Houston masters the national anthem and 'America the Beautiful'



Whitney Houston (Arista single 2207)

Contrary to popular belief, our national anthem is not unsingable.But because it places such extraordinary demands on a voice, onlythe most accomplished singers ever shine while performing it. Whichis why Whitney Houston's rendition of "The Star-Spangled Banner"seems so exciting -- she sails effortlessly through the song,managing its lengthy phrases and awkward intervals with the utmostease. Still, the best part of this single has to be its B side, aRay Charles-inspired interpretation of "America the Beautiful"that ranks among Houston's most soulful recordings.


Boy George (Virgin 91596)

Boy George has endured plenty of abuse over the years, but the onething he could never be called was boring. Until "The MartyrMantras," that is. Although the album breaks no new groundmusically -- the songs are little more than pro forma acid houseworkouts -- it does open new vistas in tedium, clocking in at 70minutes but seeming several years longer. Interestingly, it isn'tthe Boy's new-found spirituality that sinks the album (despite thesanctimonious twaddle of "Bow Down Mister" and "Generations ofLove") so much as the singing, which reduces George's lithe,soulful voice to a monotonous rasp. Pray you can avoid this one.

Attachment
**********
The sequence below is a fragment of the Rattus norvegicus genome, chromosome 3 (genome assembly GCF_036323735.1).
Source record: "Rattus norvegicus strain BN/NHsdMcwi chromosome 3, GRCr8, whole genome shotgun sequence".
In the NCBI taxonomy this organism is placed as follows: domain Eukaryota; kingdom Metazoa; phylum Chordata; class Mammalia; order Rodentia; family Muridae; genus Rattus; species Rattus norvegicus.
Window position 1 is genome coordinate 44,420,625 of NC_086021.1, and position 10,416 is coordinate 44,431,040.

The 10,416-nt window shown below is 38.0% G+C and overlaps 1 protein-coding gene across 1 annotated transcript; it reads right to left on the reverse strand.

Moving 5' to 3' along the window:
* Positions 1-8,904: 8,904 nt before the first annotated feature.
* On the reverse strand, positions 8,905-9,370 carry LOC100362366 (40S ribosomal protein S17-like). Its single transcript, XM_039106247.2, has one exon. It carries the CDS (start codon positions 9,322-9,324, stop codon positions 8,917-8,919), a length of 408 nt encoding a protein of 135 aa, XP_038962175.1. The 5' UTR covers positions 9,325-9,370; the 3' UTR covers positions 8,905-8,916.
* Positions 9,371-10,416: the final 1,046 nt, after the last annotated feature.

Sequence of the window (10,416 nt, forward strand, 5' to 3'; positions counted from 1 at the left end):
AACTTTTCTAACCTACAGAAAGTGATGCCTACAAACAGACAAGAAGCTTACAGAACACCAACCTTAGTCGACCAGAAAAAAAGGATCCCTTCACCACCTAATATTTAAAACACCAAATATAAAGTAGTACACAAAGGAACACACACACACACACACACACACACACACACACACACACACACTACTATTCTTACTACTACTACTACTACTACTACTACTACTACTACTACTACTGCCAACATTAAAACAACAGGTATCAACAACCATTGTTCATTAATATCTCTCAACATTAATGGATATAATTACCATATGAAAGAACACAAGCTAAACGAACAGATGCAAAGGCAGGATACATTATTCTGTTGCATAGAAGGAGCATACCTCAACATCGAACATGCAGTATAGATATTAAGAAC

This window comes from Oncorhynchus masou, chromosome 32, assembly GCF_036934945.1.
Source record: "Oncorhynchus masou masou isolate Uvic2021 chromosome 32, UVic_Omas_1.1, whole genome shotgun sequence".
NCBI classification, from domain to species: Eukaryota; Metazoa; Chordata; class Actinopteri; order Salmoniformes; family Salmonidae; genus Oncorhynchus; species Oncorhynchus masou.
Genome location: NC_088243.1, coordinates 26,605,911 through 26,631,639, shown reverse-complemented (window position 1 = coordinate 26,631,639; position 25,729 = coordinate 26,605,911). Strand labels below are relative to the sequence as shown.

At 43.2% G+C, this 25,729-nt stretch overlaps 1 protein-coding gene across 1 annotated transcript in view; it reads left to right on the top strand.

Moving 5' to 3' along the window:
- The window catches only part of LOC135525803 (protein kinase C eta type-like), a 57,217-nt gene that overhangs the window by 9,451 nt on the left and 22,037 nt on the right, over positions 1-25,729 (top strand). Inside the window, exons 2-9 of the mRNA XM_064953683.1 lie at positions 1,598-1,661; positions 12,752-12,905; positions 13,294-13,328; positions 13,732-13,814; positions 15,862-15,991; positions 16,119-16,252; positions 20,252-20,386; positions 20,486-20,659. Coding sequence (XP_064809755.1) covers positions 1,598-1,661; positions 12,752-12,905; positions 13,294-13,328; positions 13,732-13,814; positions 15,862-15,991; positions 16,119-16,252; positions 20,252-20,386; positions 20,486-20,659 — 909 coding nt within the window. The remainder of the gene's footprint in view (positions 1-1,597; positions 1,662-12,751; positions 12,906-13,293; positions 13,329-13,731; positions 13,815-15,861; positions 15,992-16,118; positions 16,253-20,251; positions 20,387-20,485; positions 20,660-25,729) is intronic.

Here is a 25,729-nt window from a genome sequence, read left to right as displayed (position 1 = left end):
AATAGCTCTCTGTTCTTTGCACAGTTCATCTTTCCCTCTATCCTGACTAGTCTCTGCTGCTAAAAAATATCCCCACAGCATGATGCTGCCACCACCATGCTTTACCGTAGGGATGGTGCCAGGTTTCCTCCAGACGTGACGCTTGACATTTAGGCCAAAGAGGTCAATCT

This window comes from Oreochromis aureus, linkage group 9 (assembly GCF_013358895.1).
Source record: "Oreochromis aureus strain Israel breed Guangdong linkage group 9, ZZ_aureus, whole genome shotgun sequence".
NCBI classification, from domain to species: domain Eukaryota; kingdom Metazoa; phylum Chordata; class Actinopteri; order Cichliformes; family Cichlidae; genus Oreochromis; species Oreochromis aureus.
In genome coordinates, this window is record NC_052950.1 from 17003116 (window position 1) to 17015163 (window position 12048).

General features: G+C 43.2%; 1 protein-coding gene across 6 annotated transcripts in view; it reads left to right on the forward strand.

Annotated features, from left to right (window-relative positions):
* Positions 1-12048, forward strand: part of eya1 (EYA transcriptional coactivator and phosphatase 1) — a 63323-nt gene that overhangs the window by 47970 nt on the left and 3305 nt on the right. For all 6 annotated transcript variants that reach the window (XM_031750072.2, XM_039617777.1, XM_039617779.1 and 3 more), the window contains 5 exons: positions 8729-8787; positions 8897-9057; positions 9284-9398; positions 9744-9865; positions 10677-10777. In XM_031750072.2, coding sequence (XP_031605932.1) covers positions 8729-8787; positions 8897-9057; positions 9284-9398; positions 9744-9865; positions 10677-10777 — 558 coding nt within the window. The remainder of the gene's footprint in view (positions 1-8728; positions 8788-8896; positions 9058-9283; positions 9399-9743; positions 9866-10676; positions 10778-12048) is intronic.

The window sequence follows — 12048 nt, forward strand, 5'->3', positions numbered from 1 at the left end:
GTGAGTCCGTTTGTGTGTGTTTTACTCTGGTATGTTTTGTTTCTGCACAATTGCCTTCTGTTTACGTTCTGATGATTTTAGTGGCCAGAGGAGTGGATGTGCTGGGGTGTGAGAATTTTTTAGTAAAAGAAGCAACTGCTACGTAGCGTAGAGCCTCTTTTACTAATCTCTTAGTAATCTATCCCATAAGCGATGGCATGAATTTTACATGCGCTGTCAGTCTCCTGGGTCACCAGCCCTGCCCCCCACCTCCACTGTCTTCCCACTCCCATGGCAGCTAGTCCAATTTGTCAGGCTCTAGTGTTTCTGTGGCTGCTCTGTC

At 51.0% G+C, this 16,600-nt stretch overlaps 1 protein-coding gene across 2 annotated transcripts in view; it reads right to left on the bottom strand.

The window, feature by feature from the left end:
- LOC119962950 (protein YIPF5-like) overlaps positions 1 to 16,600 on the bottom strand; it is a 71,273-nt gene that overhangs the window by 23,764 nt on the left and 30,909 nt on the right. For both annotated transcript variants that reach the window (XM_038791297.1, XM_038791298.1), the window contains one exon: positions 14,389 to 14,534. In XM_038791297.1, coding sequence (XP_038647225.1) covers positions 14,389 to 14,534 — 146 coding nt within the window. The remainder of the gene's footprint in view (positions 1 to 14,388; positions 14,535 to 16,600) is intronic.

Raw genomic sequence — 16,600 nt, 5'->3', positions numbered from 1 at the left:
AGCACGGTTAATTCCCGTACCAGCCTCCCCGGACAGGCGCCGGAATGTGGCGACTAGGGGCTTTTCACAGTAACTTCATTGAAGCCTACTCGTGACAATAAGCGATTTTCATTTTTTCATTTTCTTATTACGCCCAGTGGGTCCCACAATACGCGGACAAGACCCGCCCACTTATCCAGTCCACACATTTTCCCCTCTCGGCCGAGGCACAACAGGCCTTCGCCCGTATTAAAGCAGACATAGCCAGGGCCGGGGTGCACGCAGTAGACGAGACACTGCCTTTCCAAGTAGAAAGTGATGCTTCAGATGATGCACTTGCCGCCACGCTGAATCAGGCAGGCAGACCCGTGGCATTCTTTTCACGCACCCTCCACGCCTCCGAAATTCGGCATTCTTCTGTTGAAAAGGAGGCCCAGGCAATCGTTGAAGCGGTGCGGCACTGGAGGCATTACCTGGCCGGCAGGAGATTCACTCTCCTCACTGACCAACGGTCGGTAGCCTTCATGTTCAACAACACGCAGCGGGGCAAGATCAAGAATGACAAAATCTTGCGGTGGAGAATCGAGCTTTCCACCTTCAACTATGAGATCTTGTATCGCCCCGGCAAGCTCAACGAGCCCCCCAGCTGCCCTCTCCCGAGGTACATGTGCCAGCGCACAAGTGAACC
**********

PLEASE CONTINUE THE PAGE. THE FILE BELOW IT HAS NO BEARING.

Ross Traut/Steve Rodby (Columbia 46137)

There has always been an element of conversation in great jazzduets, a sense that each musician can add something to the thoughtsof the other, but such interplay is only part of the necessarychemistry. After all, what good is a conversation unless you havesomething interesting to talk about? That's why, when guitaristRoss Traut and bassist Steve Rodby teamed up for "The Duo Life,"they were wise to pack a good set of songs. After all, what makesthis album sparkle isn't the way Rodby's dark, probing bass linespush Traut's lean, lyrical solos to their conclusion, but thattunes like "Fall" or "People Make the World Go Round" give thetwo such a terrific starting point.


Chicago (Reprise 26391)

When you get right down to it, the most amazing thing about Chicagoisn't that the group has been churning out albums for 22 years now, butthat anyone still cares. It isn't that their albums are boring,although the latest, "Twenty 1," is such an efficient soporificit's a wonder it can be sold without a prescription. Rather, it'sthat Chicago has turned into a band with no real sound of its own.Skim through "Twenty 1" (you may want to make some strong coffeefirst), and the music seems oddly vaporous, with anonymous singers,forgettable arrangements, and melodies that seem to evaporatebefore reaching your ear. Could this be the first stealth popgroup?

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